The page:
[dropcap]T[/dropcap]he New York Times publishes an editorial, and at least one thing becomes clear: Newspapers still matter, at least if the paper is the Times, which has proposed that Edward Snowden come home, with the semi-blessing of a reluctant Obama administration.
The paper must have landed with a thud — easily detected by the NSA — on Barack Obama’s doorstep in Hawaii. Obama always reads the Times, even when on vacation.
As matters stand today, if Snowden ever returns to America from his Russian exile, he faces charges that could bring as many as 30 years in federal prison. He could get life if all the expected counts were added. In its editorial, the Times proposes something quite different — a plea bargain and a reduced sentence. Or clemency. Some kind of whistleblower discount.
[pullquote]Is Snowden a whistleblower or is he a traitor? Put another way: Was his motive in leaking the NSA files to undermine America or to expose abuses?[/pullquote]
What Snowden has done isn’t really in question. He stole NSA files and leaked them to the media. We know what happened as a result. The Obama administration was embarrassed/compromised by revelations about allies. And the NSA was revealed to have overreached mightily in collecting so-called metadata on American phone calls and emails and whatever other data points you can name. Suddenly, all the old arguments about the security versus privacy were being raised again.
A federal judge said the NSA’s bulk collections were probably unconstitutional. An Obama panel said major reforms are required to rebalance security/privacy concerns. National Intelligence director James Clapper basically admitted he had, uh, misled (read: lied to) Congress about data being collected from Americans. The Snowden leaks revealed the extent that phone companies and Internet companies were being forced to offer up their data to the government. An audit revealed that the NSA consistently broke its own rules on privacy.
And the Times argued in its editorial, “Considering the enormous value of the information he has revealed, and the abuses he has exposed, Mr. Snowden deserves better than a life of permanent exile, fear and flight. He may have committed a crime to do so, but he has done his country a great service.”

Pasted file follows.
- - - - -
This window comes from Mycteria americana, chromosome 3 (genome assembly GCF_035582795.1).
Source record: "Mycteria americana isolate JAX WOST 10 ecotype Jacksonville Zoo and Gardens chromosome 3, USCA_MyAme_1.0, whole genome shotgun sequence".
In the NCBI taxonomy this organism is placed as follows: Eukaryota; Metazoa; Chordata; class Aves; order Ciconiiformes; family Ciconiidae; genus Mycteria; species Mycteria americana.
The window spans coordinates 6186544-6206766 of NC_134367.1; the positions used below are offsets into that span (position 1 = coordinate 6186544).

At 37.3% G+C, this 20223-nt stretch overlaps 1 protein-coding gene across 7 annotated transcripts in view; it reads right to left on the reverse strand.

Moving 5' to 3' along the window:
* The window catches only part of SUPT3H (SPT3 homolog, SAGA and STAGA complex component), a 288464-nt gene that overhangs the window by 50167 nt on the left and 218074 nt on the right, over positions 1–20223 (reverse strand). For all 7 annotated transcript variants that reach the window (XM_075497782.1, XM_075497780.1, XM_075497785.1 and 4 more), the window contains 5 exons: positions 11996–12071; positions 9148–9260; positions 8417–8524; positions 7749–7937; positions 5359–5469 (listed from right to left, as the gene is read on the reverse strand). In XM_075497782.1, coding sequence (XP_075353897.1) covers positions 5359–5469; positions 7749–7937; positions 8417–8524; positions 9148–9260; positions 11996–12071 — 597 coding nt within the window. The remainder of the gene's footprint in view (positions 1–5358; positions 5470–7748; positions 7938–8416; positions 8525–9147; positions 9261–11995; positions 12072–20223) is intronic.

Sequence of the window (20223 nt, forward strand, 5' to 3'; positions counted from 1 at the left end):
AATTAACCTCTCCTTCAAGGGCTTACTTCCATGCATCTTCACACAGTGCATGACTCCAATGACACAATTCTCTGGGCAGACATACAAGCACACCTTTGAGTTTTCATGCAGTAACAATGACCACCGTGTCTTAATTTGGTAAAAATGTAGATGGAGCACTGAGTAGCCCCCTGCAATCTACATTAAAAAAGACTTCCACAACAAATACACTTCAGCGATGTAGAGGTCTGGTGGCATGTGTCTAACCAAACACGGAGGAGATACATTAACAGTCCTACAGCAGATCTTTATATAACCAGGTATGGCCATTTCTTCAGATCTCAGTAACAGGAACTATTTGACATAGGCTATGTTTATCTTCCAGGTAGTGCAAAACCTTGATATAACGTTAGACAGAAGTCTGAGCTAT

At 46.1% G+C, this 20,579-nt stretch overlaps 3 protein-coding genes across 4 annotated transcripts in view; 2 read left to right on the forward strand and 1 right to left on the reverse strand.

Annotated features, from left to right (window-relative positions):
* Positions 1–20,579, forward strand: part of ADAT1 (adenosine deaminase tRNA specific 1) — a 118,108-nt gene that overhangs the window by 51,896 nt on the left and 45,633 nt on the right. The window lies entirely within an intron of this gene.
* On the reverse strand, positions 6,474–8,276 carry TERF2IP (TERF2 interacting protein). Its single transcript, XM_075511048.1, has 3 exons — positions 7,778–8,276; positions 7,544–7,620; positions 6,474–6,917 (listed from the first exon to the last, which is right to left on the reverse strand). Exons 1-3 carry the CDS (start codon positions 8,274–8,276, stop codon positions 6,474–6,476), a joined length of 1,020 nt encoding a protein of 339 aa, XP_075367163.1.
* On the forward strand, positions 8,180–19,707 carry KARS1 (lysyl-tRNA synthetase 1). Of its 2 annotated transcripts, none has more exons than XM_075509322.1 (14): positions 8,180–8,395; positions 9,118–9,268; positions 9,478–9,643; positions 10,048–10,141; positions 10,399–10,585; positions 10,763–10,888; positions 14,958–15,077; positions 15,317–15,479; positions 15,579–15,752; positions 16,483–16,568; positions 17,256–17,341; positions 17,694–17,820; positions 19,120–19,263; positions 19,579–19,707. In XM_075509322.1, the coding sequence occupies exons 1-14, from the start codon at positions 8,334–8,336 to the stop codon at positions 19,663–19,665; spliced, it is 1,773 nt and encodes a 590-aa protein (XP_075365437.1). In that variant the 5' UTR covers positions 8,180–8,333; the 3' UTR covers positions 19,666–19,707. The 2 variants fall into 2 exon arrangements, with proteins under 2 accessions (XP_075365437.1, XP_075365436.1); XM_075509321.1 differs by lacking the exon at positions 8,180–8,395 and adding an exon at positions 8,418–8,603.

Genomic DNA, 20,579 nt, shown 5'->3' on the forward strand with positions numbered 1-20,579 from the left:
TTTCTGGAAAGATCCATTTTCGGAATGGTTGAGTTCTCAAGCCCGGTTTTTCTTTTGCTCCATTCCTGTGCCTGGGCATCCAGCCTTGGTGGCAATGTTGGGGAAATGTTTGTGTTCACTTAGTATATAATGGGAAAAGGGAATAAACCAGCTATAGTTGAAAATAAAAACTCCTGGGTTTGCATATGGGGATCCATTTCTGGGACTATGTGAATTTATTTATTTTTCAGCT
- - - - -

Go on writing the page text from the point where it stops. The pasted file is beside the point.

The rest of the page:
So, the question remains: Is Snowden a whistleblower or is he a traitor?
Put another way: Was Snowden’s motive in leaking the files to undermine America or to expose the NSA’s abuses?
These seem like easy questions to me, but apparently they’re tougher for others, and that includes the Obama administration, which is a leader in the just-say-no-to-leakers movement. And then there are the polls, which also fall into the anti-Snowden camp. And then there’s Snowden himself, who has done little to endear himself to the American public. He’s been a little, shall we say, smug, which isn’t necessarily how we like our whistleblowers. He told the Washington Post in a recent interview, “I already won.”
Well, there’s winning and there’s winning. But there’s also leaking and there’s leaking.
Leaking is a Washington tradition of some standing. And Jack Shafer argued in a Reuters column, so long as you’re a high-ranking administration or intelligence source, leaking is not an issue. It’s actively encouraged. The president’s men (and women) decide what’s classified and what’s not, what’s declassified and what’s not, what’s reclassified and what’s not. Which leaks are OK and which leaks require you to inquire about Moscow apartments for rent.
It’s the unexpected, unwanted, inconvenient leaks that can land an NSA contractor in prison. Of course, it could be worse. Former CIA head James Woolsey told Fox News that Snowden should be tried as a traitor and, if convicted, “should be hanged by his neck until he is dead,” which seemed a little extreme even by CIA standards.
The hanging, or just prison, are meant as a deterrent, so there won’t be any more Snowdens, for better or worse. Of course, there have been other high-profile leakers and there probably will be more. What’s certain, in this case, is that we wouldn’t be having these inconvenient conversations about privacy without Snowden.
In his end-of-year news conference, Obama suggested that there are whistleblower protections in place if someone like Snowden wanted to come forward. But as Glenn Greenwald argued on CNN, if senators like Mark Udall and Ron Wyden were too constrained by intelligence rules to reveal what they know about the NSA, how would anyone expect Snowden’s whistleblowing to be heard?
The guessing is that Obama will do the right thing — or at least some of it – on the 46 recommendations made to reform how the NSA operates. He said in his news conference that faith in American intelligence was at stake.
But what does that mean for Snowden, who also has a few issues at stake? There would be no reforms without Snowden’s leaks. How should we treat that — as an exception or according to the old rules?
It’s the question that the Times editorial tries to answer: “When someone reveals that government officials have routinely and deliberately broken the law, that person should not face life in prison at the hands of the same government.”
That seems like an inarguable position. But even if people are listening, that isn’t to say the argument is being heard.
[ Image by Steve Rhodes. ]